Successful treatment by the family doctor was accepted with gratitude and the many failures were tolerated without rancour or recrimination.
Patients’ expectations were not high. The death of children from infectious disease was the way of the world. Mothers of feverish children expected, if the child was not to be admitted to the fever hospital, to be told that bed rest was crucial until the fever had fully subsided.
GPs’ hours were long, as most practices were single-handed and deputising services were non-existent.
I remember working alternative days and nights with my GP partner  aswell doing daily ward rounds at the geriatric hospital and the Cottage hospital.
There were no McMillan nurses and terminally ill patients were seen up to 4 times daily ( last visit 10pm)  to administer pain relief. We got to know these families well and the reward was simply managing the situation and showing empathywithe patient and the family  throughout and after the distressing illness.
 Local rota systems operated on a ‘knock-for-knock’ basis to make a half-day practicable. A car and a telephone were desirable – but not essential. If it mattered enough there was always a way of contacting the doctor sooner or later.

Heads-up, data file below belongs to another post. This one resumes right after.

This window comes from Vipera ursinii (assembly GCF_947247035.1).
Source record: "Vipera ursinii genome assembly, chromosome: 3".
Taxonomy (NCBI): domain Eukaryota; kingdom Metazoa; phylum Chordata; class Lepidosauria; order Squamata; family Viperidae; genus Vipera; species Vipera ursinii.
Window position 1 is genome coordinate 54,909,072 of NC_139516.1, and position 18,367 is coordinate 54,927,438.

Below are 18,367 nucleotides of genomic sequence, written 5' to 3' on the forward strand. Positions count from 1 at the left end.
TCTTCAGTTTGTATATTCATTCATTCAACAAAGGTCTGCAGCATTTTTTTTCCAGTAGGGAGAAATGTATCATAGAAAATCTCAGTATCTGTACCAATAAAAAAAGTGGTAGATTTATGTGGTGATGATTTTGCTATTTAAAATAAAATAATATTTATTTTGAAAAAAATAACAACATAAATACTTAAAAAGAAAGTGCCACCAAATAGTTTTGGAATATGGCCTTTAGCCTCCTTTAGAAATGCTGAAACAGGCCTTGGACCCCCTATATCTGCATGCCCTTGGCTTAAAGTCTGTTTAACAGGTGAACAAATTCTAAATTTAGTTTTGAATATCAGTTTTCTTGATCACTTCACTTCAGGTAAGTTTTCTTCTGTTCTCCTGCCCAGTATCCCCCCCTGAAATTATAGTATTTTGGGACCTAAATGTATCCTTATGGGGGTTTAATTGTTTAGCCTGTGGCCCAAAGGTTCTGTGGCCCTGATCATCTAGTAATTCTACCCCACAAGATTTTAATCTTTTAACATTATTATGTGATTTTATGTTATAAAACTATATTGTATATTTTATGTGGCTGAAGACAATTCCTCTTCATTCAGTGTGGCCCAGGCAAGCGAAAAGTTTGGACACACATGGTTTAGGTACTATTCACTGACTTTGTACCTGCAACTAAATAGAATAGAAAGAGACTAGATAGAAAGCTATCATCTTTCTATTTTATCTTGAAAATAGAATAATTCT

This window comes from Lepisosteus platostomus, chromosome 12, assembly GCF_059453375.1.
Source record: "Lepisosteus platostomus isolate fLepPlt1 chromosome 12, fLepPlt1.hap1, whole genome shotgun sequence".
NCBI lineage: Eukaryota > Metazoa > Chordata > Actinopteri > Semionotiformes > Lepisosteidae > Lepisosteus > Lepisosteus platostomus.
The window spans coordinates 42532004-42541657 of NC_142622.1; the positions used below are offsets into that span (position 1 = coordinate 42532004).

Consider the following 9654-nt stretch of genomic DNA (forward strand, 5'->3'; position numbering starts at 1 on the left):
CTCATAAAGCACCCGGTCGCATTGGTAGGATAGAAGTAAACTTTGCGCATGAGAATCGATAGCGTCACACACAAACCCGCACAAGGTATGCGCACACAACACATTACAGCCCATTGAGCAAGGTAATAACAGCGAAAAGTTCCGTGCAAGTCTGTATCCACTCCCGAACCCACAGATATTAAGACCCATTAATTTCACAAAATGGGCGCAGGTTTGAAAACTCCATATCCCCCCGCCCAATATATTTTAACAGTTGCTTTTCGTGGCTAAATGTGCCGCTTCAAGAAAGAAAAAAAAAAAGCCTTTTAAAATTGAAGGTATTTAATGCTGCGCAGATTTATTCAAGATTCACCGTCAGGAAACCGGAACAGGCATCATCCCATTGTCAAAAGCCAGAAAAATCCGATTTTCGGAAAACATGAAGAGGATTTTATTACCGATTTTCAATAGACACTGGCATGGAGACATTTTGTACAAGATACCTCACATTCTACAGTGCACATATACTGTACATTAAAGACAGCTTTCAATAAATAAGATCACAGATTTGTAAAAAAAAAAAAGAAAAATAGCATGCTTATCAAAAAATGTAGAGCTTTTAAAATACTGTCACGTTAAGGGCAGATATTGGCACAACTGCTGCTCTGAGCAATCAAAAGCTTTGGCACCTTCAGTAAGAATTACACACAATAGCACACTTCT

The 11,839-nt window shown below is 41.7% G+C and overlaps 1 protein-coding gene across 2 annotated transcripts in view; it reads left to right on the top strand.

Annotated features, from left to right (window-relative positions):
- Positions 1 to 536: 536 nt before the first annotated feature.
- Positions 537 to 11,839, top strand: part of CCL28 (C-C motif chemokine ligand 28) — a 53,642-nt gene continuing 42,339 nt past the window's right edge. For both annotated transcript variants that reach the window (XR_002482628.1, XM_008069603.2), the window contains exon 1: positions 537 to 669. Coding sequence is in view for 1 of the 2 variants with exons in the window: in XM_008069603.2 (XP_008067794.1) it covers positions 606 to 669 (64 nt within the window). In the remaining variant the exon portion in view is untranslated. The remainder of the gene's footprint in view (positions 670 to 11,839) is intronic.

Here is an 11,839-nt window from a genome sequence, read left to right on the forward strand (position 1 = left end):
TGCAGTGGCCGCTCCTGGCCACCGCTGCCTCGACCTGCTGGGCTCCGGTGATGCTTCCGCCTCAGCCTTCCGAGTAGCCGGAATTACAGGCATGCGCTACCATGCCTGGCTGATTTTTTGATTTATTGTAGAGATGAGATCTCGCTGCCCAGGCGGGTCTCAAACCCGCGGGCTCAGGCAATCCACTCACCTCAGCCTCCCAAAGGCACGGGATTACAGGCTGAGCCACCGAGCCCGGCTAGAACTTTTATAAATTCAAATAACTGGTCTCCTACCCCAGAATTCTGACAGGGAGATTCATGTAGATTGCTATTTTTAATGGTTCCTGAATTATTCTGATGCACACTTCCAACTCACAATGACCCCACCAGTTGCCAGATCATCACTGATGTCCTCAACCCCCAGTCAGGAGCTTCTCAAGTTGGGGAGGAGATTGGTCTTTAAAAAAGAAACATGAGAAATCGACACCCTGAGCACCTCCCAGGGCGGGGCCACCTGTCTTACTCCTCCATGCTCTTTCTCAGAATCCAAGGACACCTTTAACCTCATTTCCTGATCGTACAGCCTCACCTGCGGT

People did not trouble GPs without good cause. If someone phoned I was able to say how urgent was the call and if not very urgent I could finish my supper first and patients respected that you were someone who had a life. I did my own on-call until 2005 when the Government encouraged us to opt out.
 Most had to pay for the doctor and the medicines. The professional attitude to working class patients was frequently robust, and sometimes downright rude, but this was accepted with tolerance. In middle-class practices there were greater courtesies. However, where I worked in Wales the working classes were respected as their work in the mines and steelworks was tough and the Miners funded the Cottage hospital which had a maternity suite, general ward, operating theatre and a children’s ward and supplied ‘the opening medicine'( laxatives ) in the form of a delivery of stout each day!
There was the ritual preparation of a napkin, a spoon and a glass of water for the doctor’s visit. There might be five shillings (25p) on the mantelpiece for the fee; three and sixpence (17½p) if the family was not so well off.